Footnote Credit: Illustration by Kurt Mitchell

Timeline | Elsewhere

| In Short

Ask Catalyst | Math Class


Jan. 30: Tutoring

CPS and the state will chip in $5 million to keep the district’s No Child Left

Behind tutoring program up and running till the end of the school year. The

U.S. Department of Education told CPS in December to stop using federal money

for the program, which provides tutoring at schools, by teachers, to about 42,000

students. Another 41,000 students are tutored by private providers. CPS will

pay $4 million, using funds typically spent on summer school programs. The state

will pay the other $1 million.

Feb. 1: Deseg transfers

Following a federal judge’s order that CPS offer more seats to minority students

at mostly-white schools, 190 students were expected to begin classes in their

new schools. CPS found 288 seats in 33 schools, mostly on the Northwest Side.

CPS said in the spring that mostly-white schools had no open slots. But the

U.S. Justice Department said in November that hundreds of white students were

allowed to transfer into white schools, taking seats that should have gone to

black and Latino children to improve integration.

Feb. 2: Graduation

The CPS high school graduation rate is improving, but it’s still worse than

state data show, according to a report by the Consortium on Chicago School Research.

Only 54 percent of freshmen graduate, the report states, while the latest state

report card puts the rate at 70.7 percent. African American boys fared worst;

only 39 percent graduate by age 19, compared to half or more of Latino, white

or Asian boys. The Consortium report includes data by race, gender, community

and school.

(Back to top)


Florida: Middle schools

Gov. Jeb Bush wants to require middle school students to earn credits in core

subjects before moving on to high school, according to the Jan. 11 Palm Beach

Post. Bush’s proposal was sparked by middle-schoolers’ poor performance on state

achievement tests last year, when only half of 6th- through 8th-graders scored

at grade level. Students would need three credits each in math, science, social

studies and language arts to graduate to 9th grade. Middle schools would have

to use the same standardized grading system as high schools.

California: School funding

Gov. Arnold Schwarzenegger’s proposal to cut $2.2 billion from education spending

next year has angered education groups, according to the Jan. 6 Los Angeles

Times. The governor wants to suspend Proposal 98, which exempts education from

across-the-board budget cuts and sets aside a specific portion of state revenue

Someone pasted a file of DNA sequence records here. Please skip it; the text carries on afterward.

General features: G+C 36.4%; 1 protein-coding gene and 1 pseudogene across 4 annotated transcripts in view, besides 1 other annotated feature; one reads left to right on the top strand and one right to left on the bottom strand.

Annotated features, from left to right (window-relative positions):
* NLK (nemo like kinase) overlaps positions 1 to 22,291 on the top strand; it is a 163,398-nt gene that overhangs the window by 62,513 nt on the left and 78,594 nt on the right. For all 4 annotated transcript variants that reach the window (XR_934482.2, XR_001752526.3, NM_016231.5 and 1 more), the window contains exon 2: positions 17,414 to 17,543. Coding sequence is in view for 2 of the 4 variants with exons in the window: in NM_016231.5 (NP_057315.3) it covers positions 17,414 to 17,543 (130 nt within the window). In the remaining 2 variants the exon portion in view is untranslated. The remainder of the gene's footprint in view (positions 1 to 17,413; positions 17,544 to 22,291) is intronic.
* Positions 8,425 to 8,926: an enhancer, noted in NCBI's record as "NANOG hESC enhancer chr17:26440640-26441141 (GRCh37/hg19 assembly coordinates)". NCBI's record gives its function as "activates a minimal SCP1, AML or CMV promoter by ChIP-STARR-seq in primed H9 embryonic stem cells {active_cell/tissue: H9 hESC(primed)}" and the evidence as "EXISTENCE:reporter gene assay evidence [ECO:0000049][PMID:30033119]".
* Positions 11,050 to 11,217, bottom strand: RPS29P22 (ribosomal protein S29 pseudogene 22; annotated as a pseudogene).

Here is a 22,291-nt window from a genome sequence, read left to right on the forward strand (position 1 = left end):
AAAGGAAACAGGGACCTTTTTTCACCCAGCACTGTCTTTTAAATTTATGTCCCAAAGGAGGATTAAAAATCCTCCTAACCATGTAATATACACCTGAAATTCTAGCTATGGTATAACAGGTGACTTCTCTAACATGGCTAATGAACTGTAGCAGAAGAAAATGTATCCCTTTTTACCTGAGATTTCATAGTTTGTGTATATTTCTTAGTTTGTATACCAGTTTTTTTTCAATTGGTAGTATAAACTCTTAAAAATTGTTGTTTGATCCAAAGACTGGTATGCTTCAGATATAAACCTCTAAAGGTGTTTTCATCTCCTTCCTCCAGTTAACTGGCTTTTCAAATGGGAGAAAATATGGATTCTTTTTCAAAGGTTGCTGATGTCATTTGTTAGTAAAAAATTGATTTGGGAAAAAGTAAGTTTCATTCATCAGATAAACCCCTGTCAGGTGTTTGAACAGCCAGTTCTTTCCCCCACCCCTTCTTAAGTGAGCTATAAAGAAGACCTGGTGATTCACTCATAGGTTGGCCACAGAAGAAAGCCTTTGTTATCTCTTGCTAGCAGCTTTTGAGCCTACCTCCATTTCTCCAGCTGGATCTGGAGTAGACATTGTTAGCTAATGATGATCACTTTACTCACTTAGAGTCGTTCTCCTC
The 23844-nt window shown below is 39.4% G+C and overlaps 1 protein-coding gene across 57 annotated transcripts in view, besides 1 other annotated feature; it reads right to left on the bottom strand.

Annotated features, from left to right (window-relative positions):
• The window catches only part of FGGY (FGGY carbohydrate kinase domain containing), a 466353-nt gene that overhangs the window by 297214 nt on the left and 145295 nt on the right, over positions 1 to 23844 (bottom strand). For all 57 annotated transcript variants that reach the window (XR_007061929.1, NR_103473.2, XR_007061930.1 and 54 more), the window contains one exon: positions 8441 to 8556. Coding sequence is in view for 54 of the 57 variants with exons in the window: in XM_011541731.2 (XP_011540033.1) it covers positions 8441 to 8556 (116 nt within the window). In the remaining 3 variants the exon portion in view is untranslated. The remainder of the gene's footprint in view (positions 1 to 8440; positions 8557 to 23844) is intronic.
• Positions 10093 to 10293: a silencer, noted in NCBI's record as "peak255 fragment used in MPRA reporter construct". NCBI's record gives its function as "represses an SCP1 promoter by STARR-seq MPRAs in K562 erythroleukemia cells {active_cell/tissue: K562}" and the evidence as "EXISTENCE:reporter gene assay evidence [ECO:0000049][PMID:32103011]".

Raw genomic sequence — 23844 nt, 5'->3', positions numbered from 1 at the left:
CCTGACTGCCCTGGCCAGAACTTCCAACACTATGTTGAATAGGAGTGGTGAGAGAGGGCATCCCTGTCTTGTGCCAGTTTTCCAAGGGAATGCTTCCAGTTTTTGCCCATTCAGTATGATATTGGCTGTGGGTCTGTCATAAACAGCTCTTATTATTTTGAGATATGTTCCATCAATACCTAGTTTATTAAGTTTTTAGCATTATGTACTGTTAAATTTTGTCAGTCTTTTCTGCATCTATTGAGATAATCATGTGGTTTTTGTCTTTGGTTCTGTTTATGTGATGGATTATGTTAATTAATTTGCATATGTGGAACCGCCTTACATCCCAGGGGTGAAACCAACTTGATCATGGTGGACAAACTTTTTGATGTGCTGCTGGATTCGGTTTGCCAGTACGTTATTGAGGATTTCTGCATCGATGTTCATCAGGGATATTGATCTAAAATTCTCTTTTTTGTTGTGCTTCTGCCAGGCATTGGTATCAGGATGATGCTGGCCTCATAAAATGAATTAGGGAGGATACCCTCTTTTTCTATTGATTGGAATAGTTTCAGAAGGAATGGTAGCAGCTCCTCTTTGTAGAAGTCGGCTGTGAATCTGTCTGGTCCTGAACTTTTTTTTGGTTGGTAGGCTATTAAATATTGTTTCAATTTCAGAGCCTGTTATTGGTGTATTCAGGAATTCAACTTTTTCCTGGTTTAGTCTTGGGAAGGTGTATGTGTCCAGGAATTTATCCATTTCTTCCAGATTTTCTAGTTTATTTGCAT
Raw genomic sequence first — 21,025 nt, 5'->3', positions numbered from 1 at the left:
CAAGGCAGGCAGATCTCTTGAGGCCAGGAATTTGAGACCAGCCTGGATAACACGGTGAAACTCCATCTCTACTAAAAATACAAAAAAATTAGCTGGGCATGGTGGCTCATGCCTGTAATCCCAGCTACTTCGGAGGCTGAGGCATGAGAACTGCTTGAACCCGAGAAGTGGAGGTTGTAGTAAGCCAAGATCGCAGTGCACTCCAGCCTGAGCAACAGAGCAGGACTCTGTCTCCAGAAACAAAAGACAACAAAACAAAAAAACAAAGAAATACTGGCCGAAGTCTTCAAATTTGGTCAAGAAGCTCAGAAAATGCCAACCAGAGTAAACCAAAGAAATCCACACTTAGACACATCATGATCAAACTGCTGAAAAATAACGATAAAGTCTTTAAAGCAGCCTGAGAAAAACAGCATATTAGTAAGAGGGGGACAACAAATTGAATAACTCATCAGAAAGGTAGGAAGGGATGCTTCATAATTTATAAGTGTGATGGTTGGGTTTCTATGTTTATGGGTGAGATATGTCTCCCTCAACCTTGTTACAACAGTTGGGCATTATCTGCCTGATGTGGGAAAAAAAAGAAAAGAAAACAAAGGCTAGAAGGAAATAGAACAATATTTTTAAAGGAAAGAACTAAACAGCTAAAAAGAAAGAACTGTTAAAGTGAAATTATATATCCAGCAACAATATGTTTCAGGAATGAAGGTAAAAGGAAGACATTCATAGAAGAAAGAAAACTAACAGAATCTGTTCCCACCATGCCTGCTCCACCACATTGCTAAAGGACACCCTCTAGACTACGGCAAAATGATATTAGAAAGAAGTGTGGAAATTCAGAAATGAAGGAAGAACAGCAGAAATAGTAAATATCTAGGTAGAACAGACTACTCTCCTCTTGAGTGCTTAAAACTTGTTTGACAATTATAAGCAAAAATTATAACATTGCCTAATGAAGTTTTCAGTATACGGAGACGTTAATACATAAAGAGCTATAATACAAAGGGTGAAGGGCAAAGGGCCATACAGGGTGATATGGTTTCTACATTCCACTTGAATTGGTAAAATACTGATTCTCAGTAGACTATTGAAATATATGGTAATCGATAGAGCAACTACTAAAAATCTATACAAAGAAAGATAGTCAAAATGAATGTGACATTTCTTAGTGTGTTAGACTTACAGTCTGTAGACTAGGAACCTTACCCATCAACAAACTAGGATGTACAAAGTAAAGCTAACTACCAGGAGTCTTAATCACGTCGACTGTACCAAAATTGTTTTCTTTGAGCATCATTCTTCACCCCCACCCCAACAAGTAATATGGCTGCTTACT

for education. Educators say the governor is reneging on a deal not to cut K-12


Arizona: Scrap tests?

A coalition of conservative legislators, the state’s largest teachers union

and the statewide association of school boards has joined forces to scrap AIMS,

the high school exit exam, according to the Jan. 3 Arizona Republic. Students

get four chances to pass all three sections of the AIMS test (reading, writing

and math) to graduate. About 57 percent of current high school juniors failed

AIMS the first time and need to pass it to get their diploma in 2006. A leading

GOP lawmaker plans to introduce a bill that would keep AIMS as a diagnostic

tool but allow students to receive their diploma even if they do not pass it.

(Back to top)


“You want a good school? We’re giving you what you

want. Don’t change what’s working.”

Jose Barrera, principal, Columbia Explorers, at a Jan. 12

hearing where parents and students protested a CPS plan to put the high-achieving

school on a year-round schedule.

(Back to top)


If you’re a local school council member, what information

about your school is considered confidential?

Cynthia Smith, Parent Representative, Murray Language Academy

LSCs oversee budgets, school improvement plans, and principal

selection. Most of this information can be shared with the public. Documents

pertaining to school policy and compliance are also generally considered public


However, CPS policy says that LSC members cannot reveal information

regarding personnel, especially details such as personal opinions about a particular

teacher or principal, according to James Deanes, CPS officer for local school

council relations. Principal evaluations are strictly confidential for this


Information about a particular student or family, and phone numbers

and addresses for local school council members, are also considered confidential.

E-mail your question to

or send it to Ask Catalyst, 332 S. Michigan Ave., Suite 500, Chicago,

IL 60604.

(Back to top)


The U.S. is near the top of the list of major industrialized nations

in its reliance on local tax revenue to fund K-12 education.

According to 2001 data from 18 nations compiled

by the Organization for Economic Cooperation and Development and the United

Nations, 50% of education funding in the U.S. comes from local

sources. Only 3 countries rely more heavily on local revenue—the

United Kingdom at 72%, Denmark at 62% and

Finland at 57%. Local taxes pay approximately 25%

or less of education costs in 14 other countries where regional

and national government pick up most of the tab. In 5 countries—Australia,

Greece, Ireland, New Zealand, and Portugal—regional and national government

pay all K-12 costs.

(Back to top)

Leave a comment

Your email address will not be published. Required fields are marked *

This site uses Akismet to reduce spam. Learn how your comment data is processed.